Dr. Mari Yamasaki


Johannes Gutenberg-Universität Mainz
Graduiertenkolleg 1876
Hegelstr. 59
55122 Mainz


Project title: Underwater Realms. Concepts of Underwater Spatiality in the Ancient Eastern Mediterranean


Research on the perception of underwater spaces in ancient Mediterranean societies represents an almost entirely unexplored area of investigation. Previous work in the domain of the cognitive sciences has focused on the psychological effects (such as memory impairment, orientation loss and spatial distortion) of underwater spaces in contemporary humans, whilst archaeology and philology have so far only addressed the ancient perception of the sea in general without considering its three-dimensionality.

This project aims to investigate concepts of underwater spatiality in the Eastern Mediterranean and the Aegean in the course of the second and first millennium BCE. It will consider the cognitive and experiential dimensions of submarine spaces, both real and imagined, proceeding with the analysis and (re-)interpretation of the known accounts of underwater settings. It will thus on one hand evaluate the written and depicted attestations about freedivers, and on the other consider underwater iconography and material culture, in particular representations of marine fauna and underwater landscapes.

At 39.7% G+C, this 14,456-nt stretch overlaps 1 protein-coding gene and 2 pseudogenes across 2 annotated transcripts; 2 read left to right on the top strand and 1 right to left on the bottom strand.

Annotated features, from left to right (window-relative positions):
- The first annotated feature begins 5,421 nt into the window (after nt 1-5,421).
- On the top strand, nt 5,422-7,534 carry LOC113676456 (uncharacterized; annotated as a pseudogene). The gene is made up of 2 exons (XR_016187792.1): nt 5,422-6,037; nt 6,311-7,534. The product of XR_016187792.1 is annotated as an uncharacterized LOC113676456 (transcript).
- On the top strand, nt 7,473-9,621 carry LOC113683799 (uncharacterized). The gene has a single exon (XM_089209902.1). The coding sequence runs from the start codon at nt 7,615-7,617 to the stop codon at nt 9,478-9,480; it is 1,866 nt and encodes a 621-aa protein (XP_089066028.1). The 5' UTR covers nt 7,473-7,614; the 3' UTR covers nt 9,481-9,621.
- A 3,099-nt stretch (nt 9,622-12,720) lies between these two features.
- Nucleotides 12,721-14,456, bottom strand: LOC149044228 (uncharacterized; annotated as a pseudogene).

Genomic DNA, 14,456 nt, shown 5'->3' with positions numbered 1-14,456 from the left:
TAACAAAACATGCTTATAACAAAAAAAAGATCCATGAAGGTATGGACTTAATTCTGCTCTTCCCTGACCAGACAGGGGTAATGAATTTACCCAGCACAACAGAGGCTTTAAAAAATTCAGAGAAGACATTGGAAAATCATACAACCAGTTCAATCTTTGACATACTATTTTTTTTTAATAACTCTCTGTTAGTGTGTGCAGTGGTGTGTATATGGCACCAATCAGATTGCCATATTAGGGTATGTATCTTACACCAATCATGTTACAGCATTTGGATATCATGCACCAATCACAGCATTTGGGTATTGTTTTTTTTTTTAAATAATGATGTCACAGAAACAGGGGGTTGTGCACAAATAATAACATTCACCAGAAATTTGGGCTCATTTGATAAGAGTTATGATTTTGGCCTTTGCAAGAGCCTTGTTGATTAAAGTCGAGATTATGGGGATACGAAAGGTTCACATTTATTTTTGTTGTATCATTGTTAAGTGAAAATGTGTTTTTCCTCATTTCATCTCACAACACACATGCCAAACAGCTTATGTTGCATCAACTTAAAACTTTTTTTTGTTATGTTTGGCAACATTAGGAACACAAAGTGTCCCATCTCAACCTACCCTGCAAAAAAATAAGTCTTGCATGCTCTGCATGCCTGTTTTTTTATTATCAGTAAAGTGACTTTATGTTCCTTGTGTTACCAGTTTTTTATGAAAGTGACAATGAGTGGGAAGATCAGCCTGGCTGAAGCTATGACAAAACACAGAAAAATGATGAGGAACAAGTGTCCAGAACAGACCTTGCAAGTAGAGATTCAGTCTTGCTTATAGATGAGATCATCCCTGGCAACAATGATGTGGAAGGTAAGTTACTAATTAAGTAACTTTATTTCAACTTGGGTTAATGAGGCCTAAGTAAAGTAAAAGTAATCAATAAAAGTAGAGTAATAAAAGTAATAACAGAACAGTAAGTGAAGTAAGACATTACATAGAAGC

The first objective is to understand how underwater spatiality was constructed, both within an underwater domain and in relation to land settings. The second objective is to understand in what way the real, freediving experiences are included into narratives of underwater realms. Finally, from a methodological standpoint, the project aims at combining archaeological and textual analysis with approaches deriving from the cognitive sciences. By harmonizing real and imagined underwater spaces through the tools offered by cognitive psychology and philosophy, it will be possible to glimpse into a yet unexplored area in the field of ancient studies, and this project constitutes a first attempt to understand the perception of the ancient sea from a full, three-dimensional perspective, introducing new depths to our knowledge of the ancient Mediterranean cultures.